Gabor is internationally known for his work in the areas of mind/body connection, attention deficit disorder, and other childhood developmental issues. Moreover, he is recognized for his analysis of addiction as a psychophysiological response to childhood trauma and emotional loss. Additionally, Gabor is the author of four best-selling books, published in 20 languages on five continents. His books include When The Body Says No and the award-winning In the Realm of Hungry Ghosts: Close Encounters with Addiction.
Presentation and Interactive Workshop
Gabor’s presentation at the conference will outline the latest research regarding the true source of addictions. Furthermore, Gabor will speak on treatment approaches based on both science and compassion.
In addition, Gabor will offer a workshop called “The Myth of Normal: Depression, Anxiety, and Addictions from a New Perspective.” This workshop will look at the subject of misapprehension, prejudice, and stigma connected to mental illness. Hence, the truth is that almost all individuals or families are touched by mental illness in some form. Also, many factors in our culture contribute to mental malfunction on a broad social scale. Consequently, Gabor’s talk will explore the causes and prevalence of depression, anxiety, and addictions in our society.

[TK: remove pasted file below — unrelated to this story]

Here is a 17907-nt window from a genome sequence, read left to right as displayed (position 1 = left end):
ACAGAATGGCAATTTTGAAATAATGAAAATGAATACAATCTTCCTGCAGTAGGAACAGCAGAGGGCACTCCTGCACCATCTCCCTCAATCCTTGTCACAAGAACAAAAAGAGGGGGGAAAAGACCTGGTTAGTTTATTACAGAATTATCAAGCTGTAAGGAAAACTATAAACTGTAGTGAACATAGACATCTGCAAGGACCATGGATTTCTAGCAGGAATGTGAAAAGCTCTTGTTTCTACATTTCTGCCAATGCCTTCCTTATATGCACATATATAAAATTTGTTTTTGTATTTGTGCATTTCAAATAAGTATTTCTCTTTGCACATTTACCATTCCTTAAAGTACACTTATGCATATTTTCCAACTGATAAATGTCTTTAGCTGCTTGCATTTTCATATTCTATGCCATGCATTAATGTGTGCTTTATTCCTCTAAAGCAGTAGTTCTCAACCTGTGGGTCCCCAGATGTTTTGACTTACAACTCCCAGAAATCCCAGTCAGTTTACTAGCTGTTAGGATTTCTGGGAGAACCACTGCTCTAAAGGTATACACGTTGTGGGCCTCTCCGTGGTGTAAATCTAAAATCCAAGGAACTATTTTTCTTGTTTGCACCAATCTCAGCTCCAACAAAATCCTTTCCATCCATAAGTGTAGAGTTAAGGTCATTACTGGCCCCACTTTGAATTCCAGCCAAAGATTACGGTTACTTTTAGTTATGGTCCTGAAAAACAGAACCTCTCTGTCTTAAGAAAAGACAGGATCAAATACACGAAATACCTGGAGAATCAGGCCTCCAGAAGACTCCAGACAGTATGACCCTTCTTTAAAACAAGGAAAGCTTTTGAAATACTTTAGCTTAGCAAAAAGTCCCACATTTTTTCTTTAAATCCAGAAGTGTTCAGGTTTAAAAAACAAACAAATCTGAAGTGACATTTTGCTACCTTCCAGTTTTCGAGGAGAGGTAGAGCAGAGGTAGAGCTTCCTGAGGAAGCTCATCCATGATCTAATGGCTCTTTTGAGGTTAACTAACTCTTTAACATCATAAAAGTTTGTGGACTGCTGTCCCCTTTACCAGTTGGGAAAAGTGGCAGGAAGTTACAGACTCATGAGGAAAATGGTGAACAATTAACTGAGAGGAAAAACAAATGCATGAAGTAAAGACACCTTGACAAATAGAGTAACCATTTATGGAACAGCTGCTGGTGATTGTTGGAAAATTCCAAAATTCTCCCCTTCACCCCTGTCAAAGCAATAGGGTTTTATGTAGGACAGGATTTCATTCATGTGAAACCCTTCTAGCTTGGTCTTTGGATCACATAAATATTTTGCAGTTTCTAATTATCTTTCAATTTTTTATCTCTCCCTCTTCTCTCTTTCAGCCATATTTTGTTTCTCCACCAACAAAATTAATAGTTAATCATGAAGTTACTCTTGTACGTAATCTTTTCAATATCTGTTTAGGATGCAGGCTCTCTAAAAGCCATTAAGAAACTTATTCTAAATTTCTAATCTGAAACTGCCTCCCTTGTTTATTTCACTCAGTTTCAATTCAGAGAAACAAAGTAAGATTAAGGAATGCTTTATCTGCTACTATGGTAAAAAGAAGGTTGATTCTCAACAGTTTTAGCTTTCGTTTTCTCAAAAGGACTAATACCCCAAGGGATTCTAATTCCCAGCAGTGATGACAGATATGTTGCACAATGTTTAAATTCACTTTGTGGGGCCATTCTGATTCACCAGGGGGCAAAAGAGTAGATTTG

“Not all addictions are rooted in abuse or trauma, but I do believe they can all be traced to painful experience. A hurt is at the center of all addictive behaviors. The effects of early stress or adverse experiences directly shape both the psychology and the neurobiology of addiction in the brain.”
— Gabor Maté, In the Realm of the Hungry Ghost
Creating Authentic Connections to Heal Relational Trauma
Dr. Barbara Nosal will offer a workshop at the conference. Her talk is titled “Creating Authentic Connections: Healing Relational Trauma Within the Family System.”
Dr. Nosal has worked with adolescents and families in the field of mental health, teenage depression, and addiction treatment for more than 20 years. In addition, Dr. Nosal specializes in family systems, and her training includes a variety of therapeutic modalities. Consequently, these include Dialectical Behavioral Therapy, trauma-focused Cognitive Behavioral Therapy, Post-Induction Therapy, and Multidimensional Family Therapy.
Treating Trauma Within the Whole Family
Furthermore, Dr. Nosal has held managerial and clinical positions in inpatient, outpatient, and school-based settings. At Newport Academy, Dr. Nosal developed and oversees the clinical and family programs for our residential and outpatient facilities in California and Connecticut. In addition, her work with families focuses on restructuring family dynamics and relationships through empowering parents with improved communication and healing family of origin childhood trauma. As a result, families are able to identify how their communication in the present is often a trauma response from the past.